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VMware Operations

Posted on Thursday, February 05, 2009 | 8 Comments

What are your operational procedures for your VMware environment. I often get asked, "Rod, now that I have my new VMware environment, what do I need to do to run it on an ongoing basis?" To me this comes down to two things.

Monitoring

Your monitoring system provides the following functions for you.

  • Ensures that you are alerted to any pending problems
  • Allows you to investigate the current and historical state of your environment to assist in trouble shooting
  • Provides uptime and usage information for management reporting
  • Provides capacity management projections
Here is an example list of elements for monitoring.
  • Free space of Datastores
  • Free space of Service Consoles
  • List of orphaned snapshots
  • List of long running snapshots
  • Failed (automatic) VMotions
  • VMware tools running in hosts
  • Size of VC database
  • Monitor CPU READY (ms) or CPU %READY per VM per host
  • Monitor %CPU BUSY percentages per VM per host
  • Monitor network and disk I/O usage per VM per Host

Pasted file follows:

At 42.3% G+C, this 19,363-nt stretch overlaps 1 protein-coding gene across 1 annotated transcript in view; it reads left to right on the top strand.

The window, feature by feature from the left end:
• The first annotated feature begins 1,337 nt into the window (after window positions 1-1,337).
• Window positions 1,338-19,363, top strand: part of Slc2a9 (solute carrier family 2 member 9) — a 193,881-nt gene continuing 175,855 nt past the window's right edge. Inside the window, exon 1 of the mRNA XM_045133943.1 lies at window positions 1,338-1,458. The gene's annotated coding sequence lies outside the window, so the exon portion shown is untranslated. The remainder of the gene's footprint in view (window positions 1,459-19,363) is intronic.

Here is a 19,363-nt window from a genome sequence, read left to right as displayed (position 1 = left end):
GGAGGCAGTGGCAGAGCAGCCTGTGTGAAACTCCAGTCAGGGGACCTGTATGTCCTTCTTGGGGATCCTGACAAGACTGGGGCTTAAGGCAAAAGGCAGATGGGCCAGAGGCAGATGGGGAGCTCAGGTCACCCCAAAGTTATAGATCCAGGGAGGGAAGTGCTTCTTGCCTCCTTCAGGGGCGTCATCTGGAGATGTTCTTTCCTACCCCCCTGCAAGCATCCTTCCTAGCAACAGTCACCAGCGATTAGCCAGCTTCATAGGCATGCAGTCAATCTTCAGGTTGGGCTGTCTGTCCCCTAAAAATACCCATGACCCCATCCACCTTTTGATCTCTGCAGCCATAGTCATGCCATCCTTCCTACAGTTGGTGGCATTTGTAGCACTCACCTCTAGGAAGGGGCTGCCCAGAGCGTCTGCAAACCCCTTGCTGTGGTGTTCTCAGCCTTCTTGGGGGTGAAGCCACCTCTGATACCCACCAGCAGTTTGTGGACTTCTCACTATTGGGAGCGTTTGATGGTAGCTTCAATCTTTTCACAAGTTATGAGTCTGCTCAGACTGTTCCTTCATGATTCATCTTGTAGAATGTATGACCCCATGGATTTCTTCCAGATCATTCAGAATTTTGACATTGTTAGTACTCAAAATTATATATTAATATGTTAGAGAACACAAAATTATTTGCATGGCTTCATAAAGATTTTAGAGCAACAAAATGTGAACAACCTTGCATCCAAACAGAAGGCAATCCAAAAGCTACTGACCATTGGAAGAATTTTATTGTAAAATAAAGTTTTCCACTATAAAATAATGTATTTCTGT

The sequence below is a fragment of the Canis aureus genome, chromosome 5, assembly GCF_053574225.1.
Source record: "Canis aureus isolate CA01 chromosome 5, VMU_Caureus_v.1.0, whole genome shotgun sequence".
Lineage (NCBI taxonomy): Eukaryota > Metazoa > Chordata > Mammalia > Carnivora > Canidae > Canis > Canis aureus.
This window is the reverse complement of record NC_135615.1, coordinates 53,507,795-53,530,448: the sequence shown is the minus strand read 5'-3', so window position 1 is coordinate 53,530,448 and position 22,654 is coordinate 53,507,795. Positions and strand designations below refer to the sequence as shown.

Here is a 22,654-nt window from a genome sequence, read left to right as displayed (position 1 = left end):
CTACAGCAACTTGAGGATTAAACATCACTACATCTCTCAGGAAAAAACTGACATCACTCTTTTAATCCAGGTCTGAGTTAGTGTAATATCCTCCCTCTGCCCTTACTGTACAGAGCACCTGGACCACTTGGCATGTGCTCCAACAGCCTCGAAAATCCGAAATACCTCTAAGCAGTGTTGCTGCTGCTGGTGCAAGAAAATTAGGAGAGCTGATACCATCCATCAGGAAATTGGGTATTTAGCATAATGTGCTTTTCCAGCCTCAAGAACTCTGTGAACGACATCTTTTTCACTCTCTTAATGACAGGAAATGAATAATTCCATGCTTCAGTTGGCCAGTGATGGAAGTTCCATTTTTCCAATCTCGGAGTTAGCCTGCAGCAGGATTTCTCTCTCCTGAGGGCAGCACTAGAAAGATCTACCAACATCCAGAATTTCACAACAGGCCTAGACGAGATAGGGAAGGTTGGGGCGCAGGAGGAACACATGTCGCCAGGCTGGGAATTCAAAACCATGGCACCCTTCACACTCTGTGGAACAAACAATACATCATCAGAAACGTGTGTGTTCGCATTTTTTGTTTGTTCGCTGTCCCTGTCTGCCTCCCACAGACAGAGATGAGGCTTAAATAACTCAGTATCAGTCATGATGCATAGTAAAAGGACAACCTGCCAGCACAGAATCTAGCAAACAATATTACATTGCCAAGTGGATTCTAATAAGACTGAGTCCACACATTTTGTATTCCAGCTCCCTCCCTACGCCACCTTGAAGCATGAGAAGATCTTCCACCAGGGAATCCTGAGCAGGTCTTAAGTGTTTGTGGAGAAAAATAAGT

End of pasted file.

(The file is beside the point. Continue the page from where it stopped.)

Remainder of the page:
• Monitor service console memory swap usage
  • Monitor VM balloon memory and swap usage
  • Host downtime reporting
  • Server hardware faults (power supplies, fans, IO cards, disks, CPUs, RAM)
  • SAN hardware faults (disks and vendor specific)
Your monitoring will certainly consist of VMware vCenter Server and also your hardware monitoring platform.  Often these are supplemented by a VMware specific product like Vizioncore vFoglight, Veeam Monitor or Nimsoft.

Management


Your management processes and procedures provide the following functions for you.
  • A list of maintenance activities to perform on a periodic basis
    • formal heath check
    • update templates with patches and updates
  • A list of operational procedures on how to perform standard maintenance and trouble shooting tasks.
  • A change management impact matrix to detail the potential impact and risk of a particular type of change.
Here is an example list of operational procedures.
  • The procedure to create a new virtual machine
  • The procedure to place a new virtual machine within the virtual infrastructure into a Production state. This may be identical to the physical server commissioning procedure.
  • The procedure to place an ESX server into and then out of maintenance mode, migrating the guests onto other ESX Server hosts.
  • The procedure used to contact VMware for support. It should include contact information and specify contact methods as well as means of collecting information.
  • The procedure to add a LUN to an existing ESX server cluster.
  • The procedure to patch a template used for creating virtual machines.
  • The procedure to create a snapshot of a virtual machine.
  • The procedure to restore the virtual machine state to its previous state at the start of the snapshot.
  • The procedure for investigating user reported virtual machine performance issues. What to check and how to respond.